فَيَقُولُ رَبِّي فَأَمَّا الْإِنسَانُ إِذَا مَا ابْتَلَاهُ رَبُّهُ فَأَكْرَمَهُ وَنَعَّمَهُ فَيَقُولُ رَبِّي أَكْرَمَنِ وَأَمَّا إِذَا مَا ابْتَلَاهُ فَقَدَرَ عَلَيْهِ رِزْقَهُ فَيَقُولُ رَبِّي أَهَانَنِ (As for man, when his Lord tests him, and thus gives him honour and bounties, he says, "My Lord has honoured me. But when he tests him, and thus straitens his provision for him, he says, "My Lord has disgraced me...89:15-16). The word 'man' here primarily refers to an 'unbelieving man' who may form any thought about Allah as he feels like, but in its general sense, the word may include a Muslim as well who has the same thought as an unbeliever. When Allah gives abundant wealth and good health to such people, the devil puts into their head two false ideas. First, they succumb to their baser instincts; they become haughty and arrogant; and they think that the wealth and health is the result of their superior intellect, personal capability, efforts and achievement. Secondly, they think that they are enjoying a favourable status with Allah. If they did not enjoy the favourable position with Him, they would not have been granted such an abundance of wealth. By the same token, if Allah curtails their sustenance i.e. they suffer some degree of poverty, they regard it as a curse from Allah, and complain that He is humiliating or dishonouring them, while they deserved honour and respect. The unbelievers and idolaters do hold such thoughts and ideas, as the Qur'an has pointed out on many occasions, but it is regrettable that many Muslims nowadays fall into similar ideas. Allah refutes man's belief by the expression Kalla 'No/never!' The matter is not as he claims. Wealth does not indicate acceptance of a man by Allah, nor does poverty indicate rejection. [For indeed Allah gives wealth to those whom He loves and those whom He does not love. Likewise, He withholds sustenance /wealth from those whom He loves and those whom He does not love.] Often the matter is quite the contrary. Fir'aun (the Pharaoh) claimed godhead and lordship, yet he never suffered from any headache. Some of Prophets (SM) were sliced, by enemies, into two pieces with a saw. The Holy Prophet (SM) is reported to have said that the poor refugees will enter Paradise forty years before the wealthy muhajirs (Immigrants). [Imam Muslim has transmitted it from 'Abdullah Ibn 'Umar رضي الله عنه - Mazhari]. In another narration, the Holy Prophet is reported to have said that whomever Allah loves, He keeps him away from the worldly luxuries as people keep away their sickly patients from water. [Ahmad and Tirmidhi transmitted it on the authority of Qatadah Ibn Nu'man- Mazhari].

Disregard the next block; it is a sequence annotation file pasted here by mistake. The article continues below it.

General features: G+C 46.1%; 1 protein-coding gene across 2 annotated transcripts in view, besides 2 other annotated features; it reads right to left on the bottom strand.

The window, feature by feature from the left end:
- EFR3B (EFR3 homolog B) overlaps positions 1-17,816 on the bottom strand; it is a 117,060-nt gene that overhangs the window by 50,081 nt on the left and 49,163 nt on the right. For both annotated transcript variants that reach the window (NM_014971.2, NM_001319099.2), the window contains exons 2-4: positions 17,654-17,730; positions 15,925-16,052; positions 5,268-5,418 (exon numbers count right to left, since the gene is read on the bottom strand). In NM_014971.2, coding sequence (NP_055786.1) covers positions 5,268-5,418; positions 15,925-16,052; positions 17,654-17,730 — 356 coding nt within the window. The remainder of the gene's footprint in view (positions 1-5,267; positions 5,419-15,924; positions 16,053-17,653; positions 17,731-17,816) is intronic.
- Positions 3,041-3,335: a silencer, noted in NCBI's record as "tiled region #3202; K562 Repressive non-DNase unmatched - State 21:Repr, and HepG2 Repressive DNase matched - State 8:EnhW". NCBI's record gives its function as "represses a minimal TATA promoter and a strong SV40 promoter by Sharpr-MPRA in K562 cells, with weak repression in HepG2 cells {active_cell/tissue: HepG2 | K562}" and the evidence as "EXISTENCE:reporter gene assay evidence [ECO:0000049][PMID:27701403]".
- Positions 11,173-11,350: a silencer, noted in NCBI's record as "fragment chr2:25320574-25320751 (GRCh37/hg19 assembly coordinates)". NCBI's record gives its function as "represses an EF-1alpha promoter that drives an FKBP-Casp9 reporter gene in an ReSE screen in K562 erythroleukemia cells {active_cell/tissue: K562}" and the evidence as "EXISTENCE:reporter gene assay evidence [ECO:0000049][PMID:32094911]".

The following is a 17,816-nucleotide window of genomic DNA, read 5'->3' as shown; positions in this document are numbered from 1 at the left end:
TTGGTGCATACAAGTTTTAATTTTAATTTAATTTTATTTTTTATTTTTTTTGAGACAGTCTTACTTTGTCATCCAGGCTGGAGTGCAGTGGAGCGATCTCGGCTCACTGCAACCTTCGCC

Spending on the Orphan is not Sufficient. Their respect is also necessary
لَّا تُكْرِمُونَ الْيَتِيمَ (No !But you do not honour the orphan....89:17). The unbelievers are warned, in these verses, against some of their evil character traits. First, as is mentioned in this verse, they do not honour and treat the orphans kindly. The basic objective of the verse is that they deprive them of their rights, and do not spend on them what is due to them, but the expression used is that they do not honour them, probably to indicate that the requirement of Allah's gratitude, and also of humanitarian sense, is not only that the orphans are given their dues by spending wealth on them, but it is also necessary to honour them and treat them kindly. The guardians should not despise and look down upon their wards, and to discriminate them against their own children. This is apparently a rebuff to the unbelievers who think that wealth is an 'honour' and poverty is a 'dishonour'. After refuting their thoughts and ideas with the expression Kalla 'No/never!', the verse under comment progresses to say bal 'But' that they are deprived of sustenance, because they squander it in immoral pursuits, depriving the orphans of their rights in it.
وَلَا تَحَاضُّونَ عَلَىٰ طَعَامِ الْمِسْكِينِ (and do not encourage one another to feed the needy....89:18). This is the second evil trait of the unbelievers. The style of this verse, in condemning the evil trait of the unbelievers, indicates that it is an obligation of the affluent to spend on the poor and indigent from their own wealth. Obviously, the poor are unable to spend owing to lack of means, but they should at least encourage others to feed the needy.